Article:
October 8, 2015
By Corey Bearak
Do UBER Operations skirt the law
We all have seen and/ or heard of the ads on the side of MTA buses seeking drivers for Uber. The ads promise drivers who leave Yellow Taxis or Black Car fleets and affiliations big bucks, $60,000 per year. Enticing income opportunity for drivers or perhaps a sophisticated bait and switch. The spin around Uber promotes drivers owning their own existing vehicles jumping to Uber, some working part-time earning key extra dollars to supplement their earnings. Well, a closer look suggests a much different paradigm.
An article thus summer disclosed Uber leases cars direct to drivers through a subsidiary called Xchange Leasing. The Uber financing program offers monthly payments much higher than the typical car lease, essentially providing unaffordable subprime loans to drivers. One report involved $1,000 monthly loans payments at a 22.75 interest rate. (See Recode.Net, 7/29)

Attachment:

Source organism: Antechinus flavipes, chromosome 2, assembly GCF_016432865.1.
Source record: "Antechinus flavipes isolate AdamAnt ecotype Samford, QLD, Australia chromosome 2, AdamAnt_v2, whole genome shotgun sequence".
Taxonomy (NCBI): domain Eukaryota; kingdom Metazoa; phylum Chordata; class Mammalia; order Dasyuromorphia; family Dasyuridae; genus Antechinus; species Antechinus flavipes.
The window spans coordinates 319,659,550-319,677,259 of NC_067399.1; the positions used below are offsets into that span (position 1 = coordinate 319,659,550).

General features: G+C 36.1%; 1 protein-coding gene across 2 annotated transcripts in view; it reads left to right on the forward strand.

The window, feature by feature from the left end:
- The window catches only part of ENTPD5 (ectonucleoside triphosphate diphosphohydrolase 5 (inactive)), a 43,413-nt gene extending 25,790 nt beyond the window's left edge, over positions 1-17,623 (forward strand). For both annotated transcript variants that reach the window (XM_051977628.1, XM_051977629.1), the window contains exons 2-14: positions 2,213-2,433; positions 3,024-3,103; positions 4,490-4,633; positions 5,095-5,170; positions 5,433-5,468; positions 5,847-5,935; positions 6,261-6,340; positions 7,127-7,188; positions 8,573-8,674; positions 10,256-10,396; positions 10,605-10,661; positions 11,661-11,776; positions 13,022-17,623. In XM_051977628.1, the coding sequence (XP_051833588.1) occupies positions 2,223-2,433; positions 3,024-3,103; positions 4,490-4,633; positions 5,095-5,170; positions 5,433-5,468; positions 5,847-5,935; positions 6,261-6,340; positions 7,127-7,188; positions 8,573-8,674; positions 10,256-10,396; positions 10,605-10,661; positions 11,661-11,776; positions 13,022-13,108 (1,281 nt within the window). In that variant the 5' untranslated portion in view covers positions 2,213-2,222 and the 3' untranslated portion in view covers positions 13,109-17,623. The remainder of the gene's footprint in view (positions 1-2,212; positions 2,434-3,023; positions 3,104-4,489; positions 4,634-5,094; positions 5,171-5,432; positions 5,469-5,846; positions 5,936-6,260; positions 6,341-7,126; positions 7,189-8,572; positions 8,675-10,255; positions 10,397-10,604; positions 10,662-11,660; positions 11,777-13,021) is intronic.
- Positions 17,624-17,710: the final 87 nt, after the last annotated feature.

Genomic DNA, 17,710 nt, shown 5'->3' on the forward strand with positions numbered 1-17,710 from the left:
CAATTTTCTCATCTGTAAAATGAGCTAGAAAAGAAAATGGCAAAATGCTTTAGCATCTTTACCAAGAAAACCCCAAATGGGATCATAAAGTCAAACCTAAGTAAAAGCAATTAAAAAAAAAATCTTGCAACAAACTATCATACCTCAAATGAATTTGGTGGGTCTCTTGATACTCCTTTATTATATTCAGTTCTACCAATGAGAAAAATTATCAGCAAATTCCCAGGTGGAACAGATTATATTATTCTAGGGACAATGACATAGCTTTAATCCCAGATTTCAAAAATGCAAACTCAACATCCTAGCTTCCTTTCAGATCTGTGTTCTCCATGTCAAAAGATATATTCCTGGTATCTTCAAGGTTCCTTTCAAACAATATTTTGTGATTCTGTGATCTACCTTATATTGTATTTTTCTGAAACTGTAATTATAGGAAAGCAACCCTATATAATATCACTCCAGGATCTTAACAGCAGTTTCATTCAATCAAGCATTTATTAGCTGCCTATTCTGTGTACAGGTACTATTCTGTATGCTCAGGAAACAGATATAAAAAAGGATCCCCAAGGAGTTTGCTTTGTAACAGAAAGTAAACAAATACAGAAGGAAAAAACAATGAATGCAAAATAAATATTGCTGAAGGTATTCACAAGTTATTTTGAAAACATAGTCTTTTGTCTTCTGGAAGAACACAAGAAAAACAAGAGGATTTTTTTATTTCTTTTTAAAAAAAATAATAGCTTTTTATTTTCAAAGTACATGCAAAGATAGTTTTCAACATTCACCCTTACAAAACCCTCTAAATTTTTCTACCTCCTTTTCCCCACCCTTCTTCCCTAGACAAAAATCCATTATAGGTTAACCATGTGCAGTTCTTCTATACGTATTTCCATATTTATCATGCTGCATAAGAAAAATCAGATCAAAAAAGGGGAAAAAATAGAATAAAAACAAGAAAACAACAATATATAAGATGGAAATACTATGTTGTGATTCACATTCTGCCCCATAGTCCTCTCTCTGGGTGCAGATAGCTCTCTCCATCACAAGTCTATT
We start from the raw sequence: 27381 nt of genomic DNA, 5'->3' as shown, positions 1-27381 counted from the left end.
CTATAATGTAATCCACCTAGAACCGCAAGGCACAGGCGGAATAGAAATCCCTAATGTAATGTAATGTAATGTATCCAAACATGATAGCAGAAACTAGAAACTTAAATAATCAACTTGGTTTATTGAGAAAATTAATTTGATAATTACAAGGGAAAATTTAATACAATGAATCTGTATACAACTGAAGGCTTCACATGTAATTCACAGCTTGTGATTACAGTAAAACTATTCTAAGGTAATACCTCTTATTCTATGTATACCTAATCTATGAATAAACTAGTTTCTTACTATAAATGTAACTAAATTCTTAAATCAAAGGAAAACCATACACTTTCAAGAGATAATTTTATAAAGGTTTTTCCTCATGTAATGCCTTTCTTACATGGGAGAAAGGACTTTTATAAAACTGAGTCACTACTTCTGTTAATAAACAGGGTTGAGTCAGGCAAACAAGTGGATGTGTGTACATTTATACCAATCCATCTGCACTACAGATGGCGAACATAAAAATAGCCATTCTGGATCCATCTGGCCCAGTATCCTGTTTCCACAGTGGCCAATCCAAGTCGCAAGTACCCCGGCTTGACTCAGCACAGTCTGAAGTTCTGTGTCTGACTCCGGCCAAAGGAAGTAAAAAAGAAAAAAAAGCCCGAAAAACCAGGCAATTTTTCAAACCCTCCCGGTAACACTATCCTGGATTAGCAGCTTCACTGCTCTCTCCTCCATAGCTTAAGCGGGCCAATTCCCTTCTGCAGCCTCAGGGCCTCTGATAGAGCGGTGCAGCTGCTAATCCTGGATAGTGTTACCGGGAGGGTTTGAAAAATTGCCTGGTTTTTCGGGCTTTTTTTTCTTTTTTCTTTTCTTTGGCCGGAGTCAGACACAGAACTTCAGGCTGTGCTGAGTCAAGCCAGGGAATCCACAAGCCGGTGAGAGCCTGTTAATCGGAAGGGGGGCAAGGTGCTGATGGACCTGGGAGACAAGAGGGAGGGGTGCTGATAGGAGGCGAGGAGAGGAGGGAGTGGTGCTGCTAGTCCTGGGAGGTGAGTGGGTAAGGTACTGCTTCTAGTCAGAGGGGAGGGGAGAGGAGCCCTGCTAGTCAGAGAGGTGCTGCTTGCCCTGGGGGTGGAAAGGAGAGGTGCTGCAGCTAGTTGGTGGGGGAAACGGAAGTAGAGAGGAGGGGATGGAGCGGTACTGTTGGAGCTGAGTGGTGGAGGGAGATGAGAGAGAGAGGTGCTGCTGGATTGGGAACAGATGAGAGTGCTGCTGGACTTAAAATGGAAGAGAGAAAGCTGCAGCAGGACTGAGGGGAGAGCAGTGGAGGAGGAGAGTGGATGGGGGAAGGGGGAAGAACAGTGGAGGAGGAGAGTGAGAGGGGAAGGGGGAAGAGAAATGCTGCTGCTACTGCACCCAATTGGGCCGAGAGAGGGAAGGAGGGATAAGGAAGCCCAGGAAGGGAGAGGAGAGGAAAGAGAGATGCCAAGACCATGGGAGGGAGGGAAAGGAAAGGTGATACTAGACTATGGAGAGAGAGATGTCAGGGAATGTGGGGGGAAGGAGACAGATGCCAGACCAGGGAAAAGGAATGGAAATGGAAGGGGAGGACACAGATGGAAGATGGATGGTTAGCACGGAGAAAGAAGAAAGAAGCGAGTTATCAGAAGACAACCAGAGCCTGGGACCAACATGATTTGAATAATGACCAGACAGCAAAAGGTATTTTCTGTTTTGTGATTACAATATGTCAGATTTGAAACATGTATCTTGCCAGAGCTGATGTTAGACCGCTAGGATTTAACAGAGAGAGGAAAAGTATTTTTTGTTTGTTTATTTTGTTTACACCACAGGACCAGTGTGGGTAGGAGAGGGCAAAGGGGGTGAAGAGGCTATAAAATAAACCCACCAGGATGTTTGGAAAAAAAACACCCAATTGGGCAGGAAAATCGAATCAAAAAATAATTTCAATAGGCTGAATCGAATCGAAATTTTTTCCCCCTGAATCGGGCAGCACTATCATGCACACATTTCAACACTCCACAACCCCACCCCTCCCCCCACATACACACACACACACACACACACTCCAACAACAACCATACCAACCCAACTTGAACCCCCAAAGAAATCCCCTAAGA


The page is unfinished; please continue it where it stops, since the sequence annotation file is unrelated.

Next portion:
The subprime financing relationship that involved Santander bank faced scrutiny by the authorities and Under recently ended it; but the dollars still rolled in. The process involves Uber which collects the dough deducting the payments. Not an easy situation to extricate one from; it connects – perhaps chain might be a better word – its drivers to its ecosystem.
This lease financing scheme, an almost no money down game, sucks in drivers who just do not realize how high monthly payments lock them into Uber without any real ability to move back to other driving opportunities in the FHV industry. The only thing clear about Uber is how it makes money for it investors. It remains unclear that it really serves the interest of those who drive its vehicles. Still more to come.